2 hours at a stretch is about my limit before I go cross eyed and start to fidget...days and weeks of this and I might be headed for the funny farm.

    They'd like to pay more like 50 bucks apiece for these...I don't want to do them at that sort of price unless I can figure out a way to do them super efficiently without breaking the bank on fixtures and an automated laser.

    So that's it in a nutshell.

    Cheers

    Marcus
    Implant Mechanix • Design & Innovation > HOME
    Vancouver Wire EDM -- Wire EDM Machining

    BTW if anyone wants to offer suggestions on how to fixture it more efficiently than I've described, I will be most appreciative to hear them!
    MC

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    Quote Originally Posted by implmex View Post
    . . .So I billed $125.00 CDN apiece for the first 25 . . .
    To be clear, I can't do that kind of work, but I my first thought was about double what you charged. I'd say the customer got his money's worth for a short run.

    Quote Originally Posted by implmex View Post
    . . .They'd like to pay more like 50 bucks apiece for these . . .
    Of course! And I'd like to pay $25 for a couple of shoulder replacements, but...
    Really, you've got to make it worth both your time and your trouble. If you're hating life until the order is delivered, it probably isn't worth it.

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    Just wanted to double down on Marcus' laser welding. I've had one for more than five years and I still marvel at the precision of the welds. On the one I've got, the 'spot' size is adjustable between .2 mm and 2 mm. The larger spots are great for smoothing out smaller welds.

    Ron

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    hire a young person with small fingers! (and nerves of steel..)

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    Quote Originally Posted by implmex View Post
    Hi Guys:
    Actually with a laser welder, the welding itself is pretty easy.
    The machine has a 40 power stereo microscope with a cross hair in one ocular, so it's literally point and shoot.
    Just to get you in the picture, the orbital weld I show takes under 3 minutes to weld, so there is some positioning trickery necessary to align everything, but globbing it together is a doddle.

    The real challenge is handling those damned wires.
    The fixture I talked about is basically a disc into which I wire EDM cut a closed vee block with three radial slots at 120 degree increments to accept the wires and I have four thumbscrews; one for the tube and three for the wires.
    So I place the tube and then thread a bit of wire into each slot , align it for axial position along the length of the tube and then pinch it with a thumbscrew.
    Then I can laser tack it at both ends and pull off the jig.

    Welding those is also the work of minutes, it's placing and aligning those teeny wires (never mind cutting them to accurate length and deburring them so they sit properly on the tube) that is the tricky bit.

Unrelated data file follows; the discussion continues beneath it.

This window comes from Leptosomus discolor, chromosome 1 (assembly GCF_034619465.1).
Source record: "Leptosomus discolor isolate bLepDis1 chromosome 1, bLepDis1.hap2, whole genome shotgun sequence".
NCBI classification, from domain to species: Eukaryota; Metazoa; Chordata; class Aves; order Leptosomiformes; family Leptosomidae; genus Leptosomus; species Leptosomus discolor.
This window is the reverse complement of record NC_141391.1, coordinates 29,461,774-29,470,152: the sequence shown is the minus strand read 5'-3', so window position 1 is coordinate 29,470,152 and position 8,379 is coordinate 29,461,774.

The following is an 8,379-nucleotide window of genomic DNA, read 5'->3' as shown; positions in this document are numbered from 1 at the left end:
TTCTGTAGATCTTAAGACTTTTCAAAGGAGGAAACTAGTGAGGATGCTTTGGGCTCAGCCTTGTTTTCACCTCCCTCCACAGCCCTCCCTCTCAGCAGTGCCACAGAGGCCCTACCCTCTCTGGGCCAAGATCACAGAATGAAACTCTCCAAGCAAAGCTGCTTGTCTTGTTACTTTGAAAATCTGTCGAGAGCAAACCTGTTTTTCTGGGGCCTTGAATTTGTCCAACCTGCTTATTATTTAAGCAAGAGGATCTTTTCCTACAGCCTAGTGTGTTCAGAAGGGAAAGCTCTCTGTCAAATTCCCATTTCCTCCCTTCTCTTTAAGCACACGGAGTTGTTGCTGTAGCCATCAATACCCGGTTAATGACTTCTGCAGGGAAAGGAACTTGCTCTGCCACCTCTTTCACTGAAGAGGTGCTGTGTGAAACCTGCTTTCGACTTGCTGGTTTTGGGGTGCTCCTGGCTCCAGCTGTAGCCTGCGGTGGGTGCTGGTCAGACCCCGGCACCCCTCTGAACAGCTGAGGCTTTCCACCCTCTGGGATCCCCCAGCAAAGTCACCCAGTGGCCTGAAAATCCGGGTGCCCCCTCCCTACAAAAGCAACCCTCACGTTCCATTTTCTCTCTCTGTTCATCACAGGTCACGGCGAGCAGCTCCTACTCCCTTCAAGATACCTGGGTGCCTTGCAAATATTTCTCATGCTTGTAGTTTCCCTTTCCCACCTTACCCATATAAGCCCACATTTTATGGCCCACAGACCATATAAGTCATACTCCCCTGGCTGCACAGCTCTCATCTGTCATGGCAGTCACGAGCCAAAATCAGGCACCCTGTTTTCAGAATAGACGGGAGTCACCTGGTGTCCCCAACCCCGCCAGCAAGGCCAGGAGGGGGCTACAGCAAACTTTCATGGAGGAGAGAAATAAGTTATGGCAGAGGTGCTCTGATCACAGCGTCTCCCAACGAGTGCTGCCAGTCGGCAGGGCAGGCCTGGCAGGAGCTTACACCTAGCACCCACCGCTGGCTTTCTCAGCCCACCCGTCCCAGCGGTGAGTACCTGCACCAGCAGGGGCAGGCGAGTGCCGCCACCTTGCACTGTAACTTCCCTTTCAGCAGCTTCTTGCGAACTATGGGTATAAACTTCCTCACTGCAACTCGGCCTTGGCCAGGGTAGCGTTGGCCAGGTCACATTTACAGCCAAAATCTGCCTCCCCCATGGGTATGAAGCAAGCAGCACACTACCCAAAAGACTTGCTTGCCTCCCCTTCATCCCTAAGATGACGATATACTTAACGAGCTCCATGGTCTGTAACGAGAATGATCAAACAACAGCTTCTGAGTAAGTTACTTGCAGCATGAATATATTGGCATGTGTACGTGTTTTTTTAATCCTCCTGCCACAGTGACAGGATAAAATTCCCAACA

The last operation is to stone the tops of the wires until the assembly can slide into a ring gauge...I have a tight tolerance on the diameter over the tips of the three wires (+0.000 -0.001").
    After that I can slide it into the next bigger tube with a stop to hold it in position, tack it and then orbital weld it, and finally position the outside tube tack and orbital weld it too.

    So I had to build a jig and I'll have to build a better one (Sometimes it's a fight to get the jig off the welded assembly, so I need to make one in two halves with a hinge and it'll be TINY).
    Then I have to figure out a better way to make wires all to the same length and without burs, which probably means a jig for the wire EDM.
    Then I have to get better at handling the wires...I'm OK at it by now, but there are still a lot of wires littering my floor that I'll never find again.

    So I billed $125.00 CDN apiece for the first 25 parts and I did pretty good on it; about 50% better than my normal shop rate.
    However, if I have to do hundreds a month I will go nuts doing them by hand under the scope and I might regret taking it on even though I'm greedy for the cash..
    2 hours at a stretch is about my limit before I go cross eyed and start to fidget...days and weeks of this and I might be headed for the funny farm.

    They'd like to pay more like 50 bucks apiece for these...I don't want to do them at that sort of price unless I can figure out a way to do them super efficiently without breaking the bank on fixtures and an automated laser.

    So that's it in a nutshell.

    Cheers

    Marcus
    Implant Mechanix • Design & Innovation > HOME
    Vancouver Wire EDM -- Wire EDM Machining

    BTW if anyone wants to offer suggestions on how to fixture it more efficiently than I've described, I will be most appreciative to hear them!
    MC
    Is it possible to also cut the wires with your laser welder? What form is the raw wire stock? I'm imagining long pieces of wire. Load the 1/16" tube through the fixture, thread the wires through the slots, tack the front end of the wires, then pull it on through and cut the wires off with the laser and then weld that cut end.

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    You’re local to me Marcus, funnily enough for some similar work for maybe a mutual customer my first suggestion was to farm it out to you!

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    I wonder if I know who the customer is too. There's some wacky (in a cool way) medical stuff floating around this town right now!

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    This is first rate work.That few are qualified to do.There are routine medical procedures that tens of thousands of doctors are qualified to do."EVERY" procedure cost thousands of dollars.Plus the consultant plus the nurse plus,plus plus.How many people can do what you are doing? I would think that most of the people that have laser, welders buy them for production jobs and are not interested in doing questionable job shop work. Don't work cheap.Edwin Dirnbeck